Dependency Injection in PHP


Posted on May 7th, 2014


Dependency Injection is a software design pattern that allows avoiding hard-coding dependencies and makes possible to change the dependencies both at runtime and compile time. 

Every project will have lots of classes. Few classes will depend on other classes.  For example, we have a Library class which gets the name of the books from the database. So our library class is dependent on the database class.

<?php

include_once 'db.class.php';

class Library {
	
	private $_database;
	
	public function __construct() {

		$db  = DB::getInstance();
		$this->_database = $db->database;
		
	}
 
}

?>

In the above example,  the library object will have full access to database which is what we want. But the way, we are providing this access is not great.

The Library class is tightly coupled with the Database class, and while this might not look bad on this particular example. Let’s imagine that we want to reuse the Library class elsewhere, it will fail if the database class is not included.

Now lets look at this code.

<?php

class Library {
	
	private $_database;
	
	public function __construct($database) {

		$this->_database = $database;
		
	}
 
}

/* And this is how we initiate */

$lib = new Library($database);

?>

That’s a nice way of injecting the Database class inside the Library class.  And the Library class can now be used in any application. We just have to pass the database object to the Library class to the application. But what if the parameters are more in the constructor ?

Like this:

$library = new Library($database, $subscriptions, $books);

Over the time it gets messy.  I don’t like this much.

So the next good way to take over this situation is by using the setter injection.

<?php

class Library {
	
	private $_database;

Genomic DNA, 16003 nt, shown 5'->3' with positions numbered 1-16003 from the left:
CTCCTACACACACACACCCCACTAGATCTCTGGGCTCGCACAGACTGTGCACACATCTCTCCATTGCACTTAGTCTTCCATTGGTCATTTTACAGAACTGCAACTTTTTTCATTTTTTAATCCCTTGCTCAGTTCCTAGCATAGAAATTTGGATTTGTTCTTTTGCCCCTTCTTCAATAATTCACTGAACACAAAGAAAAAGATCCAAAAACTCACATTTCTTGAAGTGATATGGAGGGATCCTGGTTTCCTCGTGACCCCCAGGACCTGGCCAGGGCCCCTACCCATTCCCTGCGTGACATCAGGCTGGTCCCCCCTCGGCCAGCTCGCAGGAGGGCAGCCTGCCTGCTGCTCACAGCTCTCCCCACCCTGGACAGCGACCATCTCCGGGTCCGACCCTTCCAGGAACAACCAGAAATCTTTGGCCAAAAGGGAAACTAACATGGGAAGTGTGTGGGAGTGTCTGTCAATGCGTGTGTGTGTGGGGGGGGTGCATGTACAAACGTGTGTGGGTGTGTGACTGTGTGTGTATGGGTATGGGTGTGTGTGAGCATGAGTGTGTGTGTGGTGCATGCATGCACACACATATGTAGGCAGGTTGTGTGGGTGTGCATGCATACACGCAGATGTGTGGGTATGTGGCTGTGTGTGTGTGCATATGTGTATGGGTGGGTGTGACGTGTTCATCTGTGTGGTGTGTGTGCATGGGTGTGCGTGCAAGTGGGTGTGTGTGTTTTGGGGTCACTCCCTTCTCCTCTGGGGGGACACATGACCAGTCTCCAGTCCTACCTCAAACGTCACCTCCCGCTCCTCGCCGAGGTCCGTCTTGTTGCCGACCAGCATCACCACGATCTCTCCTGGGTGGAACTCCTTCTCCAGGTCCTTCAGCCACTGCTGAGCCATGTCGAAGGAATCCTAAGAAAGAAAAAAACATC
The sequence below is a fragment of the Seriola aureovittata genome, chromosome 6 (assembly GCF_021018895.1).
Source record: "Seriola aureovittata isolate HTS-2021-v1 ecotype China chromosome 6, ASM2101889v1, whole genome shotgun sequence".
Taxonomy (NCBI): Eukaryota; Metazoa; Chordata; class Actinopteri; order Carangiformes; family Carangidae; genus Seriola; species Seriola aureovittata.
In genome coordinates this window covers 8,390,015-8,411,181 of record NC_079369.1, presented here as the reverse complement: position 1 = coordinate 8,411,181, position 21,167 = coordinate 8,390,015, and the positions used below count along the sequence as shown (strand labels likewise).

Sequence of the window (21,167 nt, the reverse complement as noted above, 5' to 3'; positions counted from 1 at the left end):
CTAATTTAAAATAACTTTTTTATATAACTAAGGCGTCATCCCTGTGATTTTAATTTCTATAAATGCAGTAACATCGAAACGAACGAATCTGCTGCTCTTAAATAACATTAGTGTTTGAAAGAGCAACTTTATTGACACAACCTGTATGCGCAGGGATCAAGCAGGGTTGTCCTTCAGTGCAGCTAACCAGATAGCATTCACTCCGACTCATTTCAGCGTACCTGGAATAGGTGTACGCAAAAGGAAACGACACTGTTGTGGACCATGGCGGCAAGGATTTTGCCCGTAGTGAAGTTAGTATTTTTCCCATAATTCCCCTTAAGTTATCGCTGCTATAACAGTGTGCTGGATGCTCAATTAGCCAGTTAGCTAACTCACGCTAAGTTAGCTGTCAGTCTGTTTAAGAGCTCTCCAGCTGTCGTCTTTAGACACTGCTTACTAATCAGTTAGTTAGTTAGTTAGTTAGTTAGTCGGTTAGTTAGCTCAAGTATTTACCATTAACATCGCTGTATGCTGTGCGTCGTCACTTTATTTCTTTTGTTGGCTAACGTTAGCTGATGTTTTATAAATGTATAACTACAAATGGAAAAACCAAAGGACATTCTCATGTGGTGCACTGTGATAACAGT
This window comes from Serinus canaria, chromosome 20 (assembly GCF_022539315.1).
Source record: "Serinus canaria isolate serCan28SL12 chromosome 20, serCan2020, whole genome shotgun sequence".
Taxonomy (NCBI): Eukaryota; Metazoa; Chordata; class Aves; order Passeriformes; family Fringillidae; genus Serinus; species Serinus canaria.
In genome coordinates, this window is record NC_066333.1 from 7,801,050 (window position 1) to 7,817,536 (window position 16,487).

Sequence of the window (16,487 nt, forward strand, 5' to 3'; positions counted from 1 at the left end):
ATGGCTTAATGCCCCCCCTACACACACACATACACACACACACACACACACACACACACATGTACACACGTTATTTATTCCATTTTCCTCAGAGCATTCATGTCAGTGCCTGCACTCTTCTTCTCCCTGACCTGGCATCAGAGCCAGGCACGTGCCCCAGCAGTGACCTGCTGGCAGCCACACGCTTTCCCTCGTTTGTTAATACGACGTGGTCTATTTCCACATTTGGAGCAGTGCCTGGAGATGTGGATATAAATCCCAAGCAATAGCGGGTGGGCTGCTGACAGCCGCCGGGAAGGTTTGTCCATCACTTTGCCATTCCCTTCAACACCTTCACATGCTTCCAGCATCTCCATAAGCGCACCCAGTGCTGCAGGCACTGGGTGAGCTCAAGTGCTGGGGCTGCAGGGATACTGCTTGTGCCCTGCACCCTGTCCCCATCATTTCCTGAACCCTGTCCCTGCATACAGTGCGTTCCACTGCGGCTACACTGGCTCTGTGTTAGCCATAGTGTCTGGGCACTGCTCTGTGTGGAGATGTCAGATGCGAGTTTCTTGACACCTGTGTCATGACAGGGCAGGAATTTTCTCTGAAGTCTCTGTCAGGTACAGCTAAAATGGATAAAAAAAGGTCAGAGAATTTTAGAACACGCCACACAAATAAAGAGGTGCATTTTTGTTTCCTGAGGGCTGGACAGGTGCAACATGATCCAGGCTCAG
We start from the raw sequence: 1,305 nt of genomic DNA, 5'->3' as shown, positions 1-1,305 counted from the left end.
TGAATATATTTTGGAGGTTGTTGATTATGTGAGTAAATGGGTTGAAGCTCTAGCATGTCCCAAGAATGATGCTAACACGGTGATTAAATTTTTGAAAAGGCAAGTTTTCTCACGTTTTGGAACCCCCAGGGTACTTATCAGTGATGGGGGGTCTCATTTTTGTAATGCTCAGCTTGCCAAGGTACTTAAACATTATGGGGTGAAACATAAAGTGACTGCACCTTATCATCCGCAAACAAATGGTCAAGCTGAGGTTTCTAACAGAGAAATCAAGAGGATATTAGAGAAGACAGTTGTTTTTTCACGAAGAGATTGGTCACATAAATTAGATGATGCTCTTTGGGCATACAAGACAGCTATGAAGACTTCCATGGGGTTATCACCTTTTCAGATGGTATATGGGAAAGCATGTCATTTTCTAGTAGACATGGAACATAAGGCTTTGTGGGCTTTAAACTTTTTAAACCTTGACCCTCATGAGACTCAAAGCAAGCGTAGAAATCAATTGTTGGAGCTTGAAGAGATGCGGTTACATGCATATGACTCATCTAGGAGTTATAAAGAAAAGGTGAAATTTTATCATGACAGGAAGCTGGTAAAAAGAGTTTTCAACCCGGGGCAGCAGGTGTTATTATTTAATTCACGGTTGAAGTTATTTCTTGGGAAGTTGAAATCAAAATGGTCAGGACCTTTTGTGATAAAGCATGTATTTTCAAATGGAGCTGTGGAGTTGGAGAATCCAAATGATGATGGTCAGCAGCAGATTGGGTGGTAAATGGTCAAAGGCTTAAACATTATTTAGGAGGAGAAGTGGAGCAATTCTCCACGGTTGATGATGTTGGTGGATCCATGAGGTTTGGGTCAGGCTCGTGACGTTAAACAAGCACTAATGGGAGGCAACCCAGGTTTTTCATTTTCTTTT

private $_books;
	
	public function __construct() {}
	
	public function set_database($database) {
		
		$this->_database = $database;
	
	}
	
	public function set_books($books) {
		
		$this->_books = $books;
	
	}

        public function createLibrary() {
		
		return "Library created from {$this->_database}";
	
	}
 
}

/* And this is how we initiate */

$lib = new Library();
$lib->set_database($database);
$lib->set_books($books);

?>

This is way too nice and neat. But you will soon realize that over the period of time, this will start smelling bad. If you have to use this class at 5 different places, you will have to initiate this 5 times, writing the same code. That’s crap.

What now ? We need something that is more robust and can control class initialization at one place.  Lets look at the below code.

class Container {
 
	public static $_database;
 
	public static function getLibrary() {
 
		$library = new Library();
		$library->set_database(self::$_database);
		$library->setBooks(new Book);
 
		return $library;
	}
 
}

We can then call this by:

$library= Container::getLibrary();

This code is much more flexible and it has lot of benefits. Lets say you want to access books from two different database.

Container::$_database = "db1";
 
$library = Container::getLibrary();
$lib1 = $library->createLibrary();


$library->set_database("db2");
$lib2 = $library->createLibrary();

 

 

Dependency injection really is the answer to more maintainable, testable, modular code. Its very easy to do unit tests with such modular code. 

Conclusion:

According to me, the constructor should not be overloaded with parameters.  Its better to inject the dependencies as and when required. However few users prefer to pass everything together in the constructor for easy tracing. So this might differ from users to users. Dependency Injection greatly reduces cost in the long run and makes the code highly scalable with less effort.

 


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